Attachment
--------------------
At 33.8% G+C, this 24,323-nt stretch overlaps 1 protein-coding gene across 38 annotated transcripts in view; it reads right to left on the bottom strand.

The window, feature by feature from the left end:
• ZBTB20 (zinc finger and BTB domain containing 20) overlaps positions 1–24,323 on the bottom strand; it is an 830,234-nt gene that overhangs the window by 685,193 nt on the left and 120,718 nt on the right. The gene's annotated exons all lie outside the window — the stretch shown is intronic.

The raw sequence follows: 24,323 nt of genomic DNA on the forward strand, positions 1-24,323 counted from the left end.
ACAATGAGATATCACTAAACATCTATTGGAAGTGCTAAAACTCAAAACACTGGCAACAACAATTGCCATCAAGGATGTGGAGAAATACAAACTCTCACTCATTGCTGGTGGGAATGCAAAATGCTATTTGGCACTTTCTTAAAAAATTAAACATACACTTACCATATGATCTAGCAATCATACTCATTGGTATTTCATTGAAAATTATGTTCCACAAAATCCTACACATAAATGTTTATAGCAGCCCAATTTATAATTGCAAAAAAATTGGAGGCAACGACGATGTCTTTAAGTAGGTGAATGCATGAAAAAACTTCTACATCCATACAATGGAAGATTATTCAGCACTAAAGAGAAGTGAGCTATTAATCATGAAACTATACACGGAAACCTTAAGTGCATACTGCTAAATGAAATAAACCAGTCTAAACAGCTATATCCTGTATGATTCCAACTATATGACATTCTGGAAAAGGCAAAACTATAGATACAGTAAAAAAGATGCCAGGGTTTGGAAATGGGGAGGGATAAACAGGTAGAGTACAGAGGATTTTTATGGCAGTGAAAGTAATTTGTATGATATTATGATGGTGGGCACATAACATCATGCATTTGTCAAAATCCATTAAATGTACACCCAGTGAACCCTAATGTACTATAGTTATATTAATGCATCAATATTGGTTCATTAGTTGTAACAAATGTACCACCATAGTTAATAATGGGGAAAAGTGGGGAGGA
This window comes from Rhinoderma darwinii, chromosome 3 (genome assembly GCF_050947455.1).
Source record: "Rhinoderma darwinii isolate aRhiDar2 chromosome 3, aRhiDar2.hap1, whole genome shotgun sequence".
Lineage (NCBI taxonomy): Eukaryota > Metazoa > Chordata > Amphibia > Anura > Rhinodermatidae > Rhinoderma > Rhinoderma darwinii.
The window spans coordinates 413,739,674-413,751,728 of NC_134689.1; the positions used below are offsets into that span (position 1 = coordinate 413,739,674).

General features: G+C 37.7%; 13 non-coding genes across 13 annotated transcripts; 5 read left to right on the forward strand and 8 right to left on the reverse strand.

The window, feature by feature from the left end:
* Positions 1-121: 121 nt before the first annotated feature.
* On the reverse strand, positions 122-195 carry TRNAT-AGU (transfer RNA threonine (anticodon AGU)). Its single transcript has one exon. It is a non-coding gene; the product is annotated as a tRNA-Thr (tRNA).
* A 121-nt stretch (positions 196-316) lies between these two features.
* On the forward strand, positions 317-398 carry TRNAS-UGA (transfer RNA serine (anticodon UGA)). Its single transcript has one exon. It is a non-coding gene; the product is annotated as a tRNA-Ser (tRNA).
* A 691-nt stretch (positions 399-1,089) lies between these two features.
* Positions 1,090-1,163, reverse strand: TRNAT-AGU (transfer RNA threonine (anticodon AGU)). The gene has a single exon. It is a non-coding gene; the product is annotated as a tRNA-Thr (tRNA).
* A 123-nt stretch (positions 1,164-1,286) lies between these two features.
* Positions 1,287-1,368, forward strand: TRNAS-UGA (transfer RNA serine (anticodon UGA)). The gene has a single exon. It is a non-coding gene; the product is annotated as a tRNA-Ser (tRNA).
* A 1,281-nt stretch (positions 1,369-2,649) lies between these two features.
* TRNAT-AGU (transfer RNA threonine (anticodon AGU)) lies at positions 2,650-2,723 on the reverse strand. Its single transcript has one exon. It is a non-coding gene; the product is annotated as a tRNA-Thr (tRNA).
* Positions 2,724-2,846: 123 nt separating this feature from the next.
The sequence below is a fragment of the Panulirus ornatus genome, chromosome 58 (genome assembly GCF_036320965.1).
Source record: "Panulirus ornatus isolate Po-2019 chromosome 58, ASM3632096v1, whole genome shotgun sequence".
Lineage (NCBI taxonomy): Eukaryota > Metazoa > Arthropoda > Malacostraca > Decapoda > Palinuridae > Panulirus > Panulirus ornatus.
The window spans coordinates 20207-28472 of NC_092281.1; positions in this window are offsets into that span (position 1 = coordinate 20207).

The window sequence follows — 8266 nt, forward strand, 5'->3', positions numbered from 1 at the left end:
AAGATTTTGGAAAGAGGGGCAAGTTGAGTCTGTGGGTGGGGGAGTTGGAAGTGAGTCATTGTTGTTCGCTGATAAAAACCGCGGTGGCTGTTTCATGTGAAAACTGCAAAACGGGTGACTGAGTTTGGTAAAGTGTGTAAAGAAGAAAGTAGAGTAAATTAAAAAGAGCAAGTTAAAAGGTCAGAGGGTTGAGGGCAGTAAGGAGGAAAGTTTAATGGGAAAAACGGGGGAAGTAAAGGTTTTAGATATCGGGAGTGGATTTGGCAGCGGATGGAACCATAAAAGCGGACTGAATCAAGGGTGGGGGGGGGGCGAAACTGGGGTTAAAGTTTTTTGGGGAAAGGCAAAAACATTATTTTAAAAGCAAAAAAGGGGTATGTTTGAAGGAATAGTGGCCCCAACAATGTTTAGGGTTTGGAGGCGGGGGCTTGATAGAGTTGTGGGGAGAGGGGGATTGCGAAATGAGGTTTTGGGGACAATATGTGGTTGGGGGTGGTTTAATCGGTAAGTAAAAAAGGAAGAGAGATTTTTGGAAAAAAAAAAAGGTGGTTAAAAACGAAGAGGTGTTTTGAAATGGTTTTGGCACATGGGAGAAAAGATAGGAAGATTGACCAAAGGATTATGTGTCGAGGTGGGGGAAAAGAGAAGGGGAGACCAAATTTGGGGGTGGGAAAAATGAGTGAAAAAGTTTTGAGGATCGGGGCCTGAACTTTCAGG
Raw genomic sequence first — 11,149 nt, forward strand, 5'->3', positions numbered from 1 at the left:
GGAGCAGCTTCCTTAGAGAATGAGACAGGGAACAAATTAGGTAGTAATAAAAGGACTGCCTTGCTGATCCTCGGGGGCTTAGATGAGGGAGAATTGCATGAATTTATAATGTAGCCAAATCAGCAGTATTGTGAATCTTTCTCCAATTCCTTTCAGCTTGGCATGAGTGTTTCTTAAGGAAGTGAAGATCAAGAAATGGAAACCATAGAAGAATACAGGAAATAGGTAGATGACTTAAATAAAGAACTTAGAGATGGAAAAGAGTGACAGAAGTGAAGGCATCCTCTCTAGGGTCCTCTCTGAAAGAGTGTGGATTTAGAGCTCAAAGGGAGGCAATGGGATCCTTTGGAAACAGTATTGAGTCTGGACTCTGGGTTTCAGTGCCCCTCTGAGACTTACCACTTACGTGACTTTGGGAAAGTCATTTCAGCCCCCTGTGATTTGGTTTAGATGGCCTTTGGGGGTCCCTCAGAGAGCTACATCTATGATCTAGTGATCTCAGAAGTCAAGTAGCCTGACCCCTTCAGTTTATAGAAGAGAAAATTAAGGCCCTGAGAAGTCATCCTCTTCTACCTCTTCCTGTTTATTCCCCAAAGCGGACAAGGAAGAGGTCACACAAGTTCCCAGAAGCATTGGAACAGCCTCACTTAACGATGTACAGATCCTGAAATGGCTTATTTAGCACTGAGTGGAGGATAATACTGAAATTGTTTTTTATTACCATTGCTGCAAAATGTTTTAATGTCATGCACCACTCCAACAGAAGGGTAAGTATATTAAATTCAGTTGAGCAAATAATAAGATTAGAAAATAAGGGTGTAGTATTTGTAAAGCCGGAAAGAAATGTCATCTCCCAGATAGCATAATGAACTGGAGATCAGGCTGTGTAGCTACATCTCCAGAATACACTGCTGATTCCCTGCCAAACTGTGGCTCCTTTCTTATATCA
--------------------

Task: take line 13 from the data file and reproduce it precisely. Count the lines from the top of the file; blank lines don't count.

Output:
* On the reverse strand, positions 122-195 carry TRNAT-AGU (transfer RNA threonine (anticodon AGU)). Its single transcript has one exon. It is a non-coding gene; the product is annotated as a tRNA-Thr (tRNA).